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The country’s success has been largely attributed to the effective attraction and use of FDI, which has helped its economy create large numbers of jobs, boost State budget revenue, foster restructuring, and improve competitiveness.
Minister of Planning and Investment Nguyen Chi Dung said FDI attraction laid the foundation for the development of key industries such as telecommunications, oil and gas, electronics, chemicals, steel, automobiles, information technology, footwear, textiles and garments, and food processing.
It has also played a vital role in boosting productivity and exports, he said, adding that the foreign-invested sector contributes more than 70% of Vietnam’s total exports.
The country has so far attracted more than US$370 billion in FDI, of which 58% has been disbursed, since the Law on Foreign Investment took effect in December 1987, paving the way for FDI attraction around the country.
FDI inflows exceeded US$38 billion in 2019, the highest in 10 years and up 7.2% against 2018. FDI disbursement stood at US$20.38 billion, up 6.7% year-on-year and a new record.
Due to COVID-19, FDI in the first eight months of this year stood at US$19.54 billion, down 13.7% year-on-year, a report from the Ministry of Planning and Investment’s Foreign Investment Agency (FIA) revealed.
FDI committed to newly-licensed projects, meanwhile, rose nearly 7% to US$9.73 billion. The FIA attributed the increase in fresh FDI commitments in the period to a liquefied natural gas (LNG) plant project in the Mekong Delta province of Bac Lieu with capital of US$4 billion, which accounted for 41.1%.
Additional capital to the tune of US$4.87 billion went to 718 existing projects, up 22.2% in capital but down 21% in project numbers.
According to the FIA, additional investment of US$1.38 billion to a petrochemical complex in southern Ba Ria-Vung Tau province and US$774 million to the West Lake urban area project in Hanoi contributed to the higher capital amount added to existing projects.
This is acceptable against a backdrop of sharply weakening global investment and economic de-growths in many countries induced by the pandemic, FIA Director Do Nhat Hoang said.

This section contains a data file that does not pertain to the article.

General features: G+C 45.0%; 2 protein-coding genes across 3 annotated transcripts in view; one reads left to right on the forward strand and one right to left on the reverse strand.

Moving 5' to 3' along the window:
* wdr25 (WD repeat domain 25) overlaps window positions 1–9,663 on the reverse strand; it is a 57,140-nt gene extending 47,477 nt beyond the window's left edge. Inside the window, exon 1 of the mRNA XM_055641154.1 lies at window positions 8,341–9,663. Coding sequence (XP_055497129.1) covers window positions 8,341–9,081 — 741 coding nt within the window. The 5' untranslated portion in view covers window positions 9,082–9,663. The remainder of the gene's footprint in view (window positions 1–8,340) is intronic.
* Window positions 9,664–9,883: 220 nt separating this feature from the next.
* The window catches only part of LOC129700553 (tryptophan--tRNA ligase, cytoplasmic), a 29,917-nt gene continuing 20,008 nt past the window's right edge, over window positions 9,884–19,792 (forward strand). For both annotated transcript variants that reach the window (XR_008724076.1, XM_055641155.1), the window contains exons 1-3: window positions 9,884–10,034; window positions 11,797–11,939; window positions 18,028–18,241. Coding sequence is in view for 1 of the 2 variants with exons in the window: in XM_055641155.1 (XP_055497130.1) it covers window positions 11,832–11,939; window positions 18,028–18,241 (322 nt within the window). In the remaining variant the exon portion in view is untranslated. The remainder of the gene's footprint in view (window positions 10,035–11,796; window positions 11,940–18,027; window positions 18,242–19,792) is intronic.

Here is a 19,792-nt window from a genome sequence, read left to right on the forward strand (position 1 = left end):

The report showed that, in the first eight months of the year, Singapore retained its position as Vietnam's largest foreign investor, with US$6.54 billion, followed by the Republic of Korea (US$2.97 billion, or 15.2%) and China (US$1.75 billion, or nearly 9%).
A new wave of investment has emerged, bringing Vietnam fresh opportunities, Hoang continued, and the country must be fully prepared and have a comprehensive set of measures to translate these opportunities into reality.
Professor Nguyen Mai, Chairman of the Association of Foreign Invested Enterprises (VAFIE), said Vietnam must work even harder to improve its business climate and help enterprises weather the COVID-19 crisis. He also advised the country to accelerate promotional campaigns to attract FDI from internationally-renowned conglomerates, especially those with high-tech and financial strength from the US, the EU, and Japan.
Former FIA Director Phan Huu Thang suggested that, to attract FDI faster, Vietnam could promote foreign investment attraction via its network of diplomatic representative offices overseas. At the same time, the Government should streamline public administrative procedures for major projects and actively support foreign-invested enterprises by removing barriers to the capital disbursement process, he noted.
A working group on promoting foreign investment was founded in June under a decision from the Prime Minister, led by Deputy Prime Minister Phạm Binh Minh.
It will be in charge of advising the Prime Minister on mechanisms, policies, and standards in investment cooperation as well as solutions to capture investment cooperation opportunities. It will act proactively in approaching and negotiating with large and hi-tech corporations for cooperative projects for mutual benefit.
Investment promotion activities will also be carried out to attract quality, large, hi-tech, and innovative projects that could create positive spillover effects and favourable conditions for Vietnamese companies to participate in value chains, increase added value, and improve human resources quality.